The content provider 140 can include any computing or processing device, such as for example, one or more computer servers. The content provider 140 can be a single device, multiple devices in one location, or multiple devices in multiple locations. The disclosure below in reference to FIG. 2 describes in more detail example content provider configurations.

FIG. 2 illustrates a block diagram 200 of an example content provider 201, according to one implementation of the invention. As shown, the content provider 201 includes a processor 240, a network interface 230, a memory 210, and a storage 220. The content provider 201 connects to a network 202.

The network 202 can include a wide area network (WAN) such as the Internet, or a local area network (LAN). The network 202 can include an intranet, a storage area network (SAN), a personal area network (PAN), a metropolitan area network (MAN), a wireless local area network (WLAN), a virtual private network (VPN), a cellular or other mobile communication network, a wireless local area networking (WiFi) network, a BLUETOOTH® wireless technology connection, a near field communication (NFC) connection, any combination thereof, and any other appropriate architecture or system that facilitates the communication of signals, data, and/or messages.

The processor 240 retrieves and executes programming instructions stored in the memory 210. Similarly, the processor 240 stores and retrieves application data residing in the memory 210. The processor 240 is included to be representative of a single CPU, multiple CPUs, a single CPU having multiple processing cores, and the like. And the memory 210 is generally included to be representative of a random access memory. The memory 210 can include any physical device used to temporarily or permanently store data or programs, such as various forms of random-access memory (RAM).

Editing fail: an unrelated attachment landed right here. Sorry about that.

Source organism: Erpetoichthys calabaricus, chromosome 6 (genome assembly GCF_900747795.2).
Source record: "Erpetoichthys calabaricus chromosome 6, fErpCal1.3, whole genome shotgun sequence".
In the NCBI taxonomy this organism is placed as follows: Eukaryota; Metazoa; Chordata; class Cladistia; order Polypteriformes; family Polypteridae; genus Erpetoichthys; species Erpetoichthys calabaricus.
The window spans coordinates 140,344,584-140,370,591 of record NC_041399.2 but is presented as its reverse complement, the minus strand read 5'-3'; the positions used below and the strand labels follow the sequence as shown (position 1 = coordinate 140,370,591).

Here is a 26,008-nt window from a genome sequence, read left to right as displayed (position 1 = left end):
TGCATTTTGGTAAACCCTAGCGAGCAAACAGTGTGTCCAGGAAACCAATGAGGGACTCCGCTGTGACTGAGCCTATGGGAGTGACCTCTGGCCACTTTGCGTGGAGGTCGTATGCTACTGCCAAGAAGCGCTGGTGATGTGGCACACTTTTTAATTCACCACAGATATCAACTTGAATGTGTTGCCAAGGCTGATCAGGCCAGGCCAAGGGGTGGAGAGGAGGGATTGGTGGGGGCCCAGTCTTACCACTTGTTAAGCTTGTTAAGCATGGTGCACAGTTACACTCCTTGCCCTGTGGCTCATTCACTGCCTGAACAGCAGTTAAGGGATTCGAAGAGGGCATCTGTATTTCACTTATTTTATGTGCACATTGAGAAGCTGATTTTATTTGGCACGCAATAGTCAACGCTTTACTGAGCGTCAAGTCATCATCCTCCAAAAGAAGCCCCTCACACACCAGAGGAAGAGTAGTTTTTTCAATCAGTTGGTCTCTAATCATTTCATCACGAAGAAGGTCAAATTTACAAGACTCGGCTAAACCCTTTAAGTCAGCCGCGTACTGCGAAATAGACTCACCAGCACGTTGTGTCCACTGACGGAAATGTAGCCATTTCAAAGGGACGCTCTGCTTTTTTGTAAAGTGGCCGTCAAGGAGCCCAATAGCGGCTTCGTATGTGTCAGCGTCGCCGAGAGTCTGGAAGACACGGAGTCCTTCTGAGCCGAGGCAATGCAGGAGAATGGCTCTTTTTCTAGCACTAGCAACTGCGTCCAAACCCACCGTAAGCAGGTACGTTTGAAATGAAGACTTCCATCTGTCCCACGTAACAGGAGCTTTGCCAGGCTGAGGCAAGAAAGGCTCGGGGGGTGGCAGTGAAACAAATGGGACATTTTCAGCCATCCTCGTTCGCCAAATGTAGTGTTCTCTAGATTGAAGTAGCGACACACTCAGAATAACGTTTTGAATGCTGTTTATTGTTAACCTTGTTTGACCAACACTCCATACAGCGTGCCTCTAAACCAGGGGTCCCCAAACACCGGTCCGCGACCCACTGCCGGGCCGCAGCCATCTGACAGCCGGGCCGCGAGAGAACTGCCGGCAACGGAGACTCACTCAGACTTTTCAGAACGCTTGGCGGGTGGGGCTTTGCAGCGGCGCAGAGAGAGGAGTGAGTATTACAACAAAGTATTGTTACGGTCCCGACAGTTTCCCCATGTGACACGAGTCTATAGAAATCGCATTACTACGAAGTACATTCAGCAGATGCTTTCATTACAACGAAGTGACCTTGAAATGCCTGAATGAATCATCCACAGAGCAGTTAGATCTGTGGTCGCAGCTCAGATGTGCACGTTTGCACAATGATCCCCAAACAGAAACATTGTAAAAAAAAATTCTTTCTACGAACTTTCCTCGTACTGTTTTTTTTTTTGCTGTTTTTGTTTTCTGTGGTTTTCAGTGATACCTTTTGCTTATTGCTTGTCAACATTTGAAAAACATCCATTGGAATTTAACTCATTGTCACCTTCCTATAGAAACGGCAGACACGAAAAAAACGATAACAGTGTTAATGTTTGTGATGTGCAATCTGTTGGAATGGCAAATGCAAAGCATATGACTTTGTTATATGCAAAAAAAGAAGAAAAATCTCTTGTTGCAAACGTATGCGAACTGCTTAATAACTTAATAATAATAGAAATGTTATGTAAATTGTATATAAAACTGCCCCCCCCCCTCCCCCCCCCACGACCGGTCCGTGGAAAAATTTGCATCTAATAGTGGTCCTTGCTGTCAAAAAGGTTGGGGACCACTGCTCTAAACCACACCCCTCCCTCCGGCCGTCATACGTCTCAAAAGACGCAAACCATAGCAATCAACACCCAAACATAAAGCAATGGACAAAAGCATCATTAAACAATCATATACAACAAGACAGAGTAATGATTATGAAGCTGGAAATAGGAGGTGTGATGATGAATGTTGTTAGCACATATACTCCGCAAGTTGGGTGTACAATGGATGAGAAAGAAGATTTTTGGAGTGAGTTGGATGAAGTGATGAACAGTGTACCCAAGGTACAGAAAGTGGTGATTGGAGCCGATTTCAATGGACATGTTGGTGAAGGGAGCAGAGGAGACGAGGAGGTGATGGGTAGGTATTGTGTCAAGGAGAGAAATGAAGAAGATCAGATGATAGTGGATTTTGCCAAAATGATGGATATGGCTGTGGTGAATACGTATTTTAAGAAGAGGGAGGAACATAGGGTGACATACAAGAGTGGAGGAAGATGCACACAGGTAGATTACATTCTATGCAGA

The memory 210 can include any physical device used to temporarily or permanently store data or programs, such as various forms of random-access memory (RAM). The storage 220 may be a disk drive storage device. Although shown as a single unit, the storage 220 may be a combination of fixed and/or removable storage devices, such as magnetic disc drives, solid state drives (SSD), removable memory cards, optical storage, network attached storage (NAS), or a storage area-network (SAN). The storage 220 can include any physical device for non-volatile data storage such as a HDD or a flash drive. The storage 220 can often have greater capacity than the memory 210 and can be more economical per unit of storage, but can also have slower data transfer rates.

Storage 230 includes media content 222, a user history 224, and content metadata 226. Media content 222 includes a library of media content available for download or streaming by a home entertainment system. Accordingly, the media content 222 may include a collection of audio/video/game data encoded at various bitrates and stored on the content provider 201. Alternatively, the media content 222 may include metadata describing the actual media files, which may be made available from a content distribution network. In some implementations the media server generates a license used by a client to obtain a given media content from the content distribution network.